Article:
Chelsea Flower Show Highlights
The Planit-IE team escaped the office this week to explore some of the stunning show gardens and exhibits at the RHS Chelsea Flower Show.
Held within the grounds of the Royal Hospital Chelsea, the 2016 show featured 17 show gardens and a plethora of exhibits in the Great Pavilion and across the site.
A major attraction at this years show was the ‘Field of Poppies’ display which made for a stunning vista between the show ground and the Royal Hospital. The exhibit was in the spirit of the Tower of London poppy display and was made up of 300,000 individually crocheted poppies spread over 21,000 square feet! The blanket of poppies was hand crafted by people all over the world.
All of the show gardens used an incredible diversity of planting styles and took an imaginative approach to the use of materials in communicating their design concepts.
Highlights in our eyes were:
The M&G Garden
This garden was inspired by the designer’s memory of ancient oak woodland in Exmoor National Park, where he spent his teenage years. A stone and gravel path threads through woodland-edge planting, leading the visitor beyond stunted oaks and rocks to a smoother path, a sunken terrace and pool. The simple concept was beautifully executed, incorporating lush planting and high quality landscape materials, with an excellent attention to detail.
The Hartley Botanic Garden
Despite occupying one of the smaller plots at the show, the Hartley Botanic Garden was just as inspirational as some of the larger gardens. A glasshouse attached to a walled garden was the focal point of the garden, surrounded by woodland planting consisting of mixed native and ornamental planting with a white, blue and pink colour palette. Multi-stem birches offered a sense of enclosure and intimacy to the space, whilst the pond (populated by Coy Carp) gave the impression that the glasshouse was floating on the water’s surface.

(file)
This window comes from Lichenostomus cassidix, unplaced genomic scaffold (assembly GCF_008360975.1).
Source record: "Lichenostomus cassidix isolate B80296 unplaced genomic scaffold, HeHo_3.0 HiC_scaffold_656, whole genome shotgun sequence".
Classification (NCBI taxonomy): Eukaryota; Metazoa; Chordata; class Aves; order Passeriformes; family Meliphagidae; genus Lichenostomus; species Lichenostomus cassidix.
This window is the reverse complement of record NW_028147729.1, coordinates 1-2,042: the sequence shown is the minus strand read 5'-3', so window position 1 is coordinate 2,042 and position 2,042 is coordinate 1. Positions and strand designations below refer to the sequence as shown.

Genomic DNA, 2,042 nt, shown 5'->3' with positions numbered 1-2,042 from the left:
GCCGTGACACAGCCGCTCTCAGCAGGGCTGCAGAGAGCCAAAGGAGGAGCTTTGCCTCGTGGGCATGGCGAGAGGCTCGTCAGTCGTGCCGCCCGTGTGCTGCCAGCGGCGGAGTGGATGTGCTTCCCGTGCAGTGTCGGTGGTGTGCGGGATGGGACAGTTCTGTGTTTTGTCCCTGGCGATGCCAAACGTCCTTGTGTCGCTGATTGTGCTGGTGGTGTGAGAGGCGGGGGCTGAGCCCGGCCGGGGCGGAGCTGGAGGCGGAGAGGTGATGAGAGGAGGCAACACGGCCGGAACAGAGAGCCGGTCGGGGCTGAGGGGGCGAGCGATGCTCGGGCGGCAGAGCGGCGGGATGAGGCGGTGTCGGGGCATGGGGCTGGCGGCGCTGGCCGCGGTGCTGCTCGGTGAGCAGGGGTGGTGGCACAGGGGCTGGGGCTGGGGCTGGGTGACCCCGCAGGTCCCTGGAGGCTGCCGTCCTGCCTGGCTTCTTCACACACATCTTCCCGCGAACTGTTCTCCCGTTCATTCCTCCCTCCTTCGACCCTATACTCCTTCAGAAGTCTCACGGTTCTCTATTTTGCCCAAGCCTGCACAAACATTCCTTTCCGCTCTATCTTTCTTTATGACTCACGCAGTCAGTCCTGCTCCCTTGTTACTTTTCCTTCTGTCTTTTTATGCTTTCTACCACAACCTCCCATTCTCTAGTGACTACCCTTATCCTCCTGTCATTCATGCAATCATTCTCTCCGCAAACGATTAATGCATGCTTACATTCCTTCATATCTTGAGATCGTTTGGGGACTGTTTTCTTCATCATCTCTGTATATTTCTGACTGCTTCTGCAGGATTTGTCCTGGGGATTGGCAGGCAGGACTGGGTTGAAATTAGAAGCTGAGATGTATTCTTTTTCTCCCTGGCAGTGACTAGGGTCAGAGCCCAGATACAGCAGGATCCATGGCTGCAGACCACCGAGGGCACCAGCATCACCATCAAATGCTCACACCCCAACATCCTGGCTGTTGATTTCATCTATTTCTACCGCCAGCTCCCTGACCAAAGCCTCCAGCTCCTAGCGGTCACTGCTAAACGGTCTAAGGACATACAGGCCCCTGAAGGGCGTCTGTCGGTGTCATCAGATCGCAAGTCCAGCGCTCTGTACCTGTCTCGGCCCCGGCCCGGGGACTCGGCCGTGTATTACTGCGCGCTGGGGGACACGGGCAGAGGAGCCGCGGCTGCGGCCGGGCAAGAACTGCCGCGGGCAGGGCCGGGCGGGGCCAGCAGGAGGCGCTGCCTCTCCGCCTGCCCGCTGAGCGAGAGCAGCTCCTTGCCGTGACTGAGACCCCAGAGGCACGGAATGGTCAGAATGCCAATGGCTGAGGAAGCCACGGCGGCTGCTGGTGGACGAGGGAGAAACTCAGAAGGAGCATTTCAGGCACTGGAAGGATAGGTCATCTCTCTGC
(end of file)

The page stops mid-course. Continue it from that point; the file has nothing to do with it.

The Morgan Stanley Garden
The Morgan Stanley Garden for Great Ormond Street features diverse plant-rich woodland with a range of perennials, a collection of hedges and mixed topiary which all come combine to form a naturally rich environment under the dappled shade of the tree canopies above. A long rectangular reflective pool spans the length of the garden leading to a Japanese inspired summer house.
The garden will move from its temporary base at the Chelsea Flower Show to its permanent home at Great Ormond Street Hospital where it will provide a private space of respite for families and their children undergoing treatment at the hospital.
Written by James Hartwell, Graduate Landscape Architect